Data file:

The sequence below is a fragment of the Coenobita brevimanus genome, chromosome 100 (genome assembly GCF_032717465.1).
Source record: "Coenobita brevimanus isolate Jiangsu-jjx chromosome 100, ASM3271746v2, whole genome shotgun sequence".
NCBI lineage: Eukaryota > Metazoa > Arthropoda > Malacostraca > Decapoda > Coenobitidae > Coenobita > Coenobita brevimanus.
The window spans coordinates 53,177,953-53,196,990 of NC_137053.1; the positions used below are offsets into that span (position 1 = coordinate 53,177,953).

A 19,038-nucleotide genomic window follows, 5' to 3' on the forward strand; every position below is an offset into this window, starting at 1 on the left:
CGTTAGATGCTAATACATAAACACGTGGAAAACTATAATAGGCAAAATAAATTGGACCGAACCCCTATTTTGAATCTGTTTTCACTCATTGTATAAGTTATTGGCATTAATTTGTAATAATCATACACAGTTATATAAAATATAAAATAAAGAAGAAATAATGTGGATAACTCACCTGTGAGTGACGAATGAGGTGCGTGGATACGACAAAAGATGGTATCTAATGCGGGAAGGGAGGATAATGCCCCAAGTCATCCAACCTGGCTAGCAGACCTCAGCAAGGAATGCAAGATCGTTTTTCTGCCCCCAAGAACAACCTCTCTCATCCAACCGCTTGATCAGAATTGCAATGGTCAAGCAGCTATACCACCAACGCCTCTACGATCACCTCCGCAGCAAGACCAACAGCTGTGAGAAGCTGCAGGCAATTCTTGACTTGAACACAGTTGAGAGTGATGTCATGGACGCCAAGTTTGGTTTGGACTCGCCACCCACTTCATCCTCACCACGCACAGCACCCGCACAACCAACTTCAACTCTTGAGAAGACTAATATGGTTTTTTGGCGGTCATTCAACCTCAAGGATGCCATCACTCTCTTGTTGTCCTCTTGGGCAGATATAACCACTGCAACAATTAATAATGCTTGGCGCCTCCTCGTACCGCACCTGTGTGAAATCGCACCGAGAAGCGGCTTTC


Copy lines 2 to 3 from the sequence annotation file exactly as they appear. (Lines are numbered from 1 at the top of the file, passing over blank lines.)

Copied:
Source record: "Coenobita brevimanus isolate Jiangsu-jjx chromosome 100, ASM3271746v2, whole genome shotgun sequence".
NCBI lineage: Eukaryota > Metazoa > Arthropoda > Malacostraca > Decapoda > Coenobitidae > Coenobita > Coenobita brevimanus.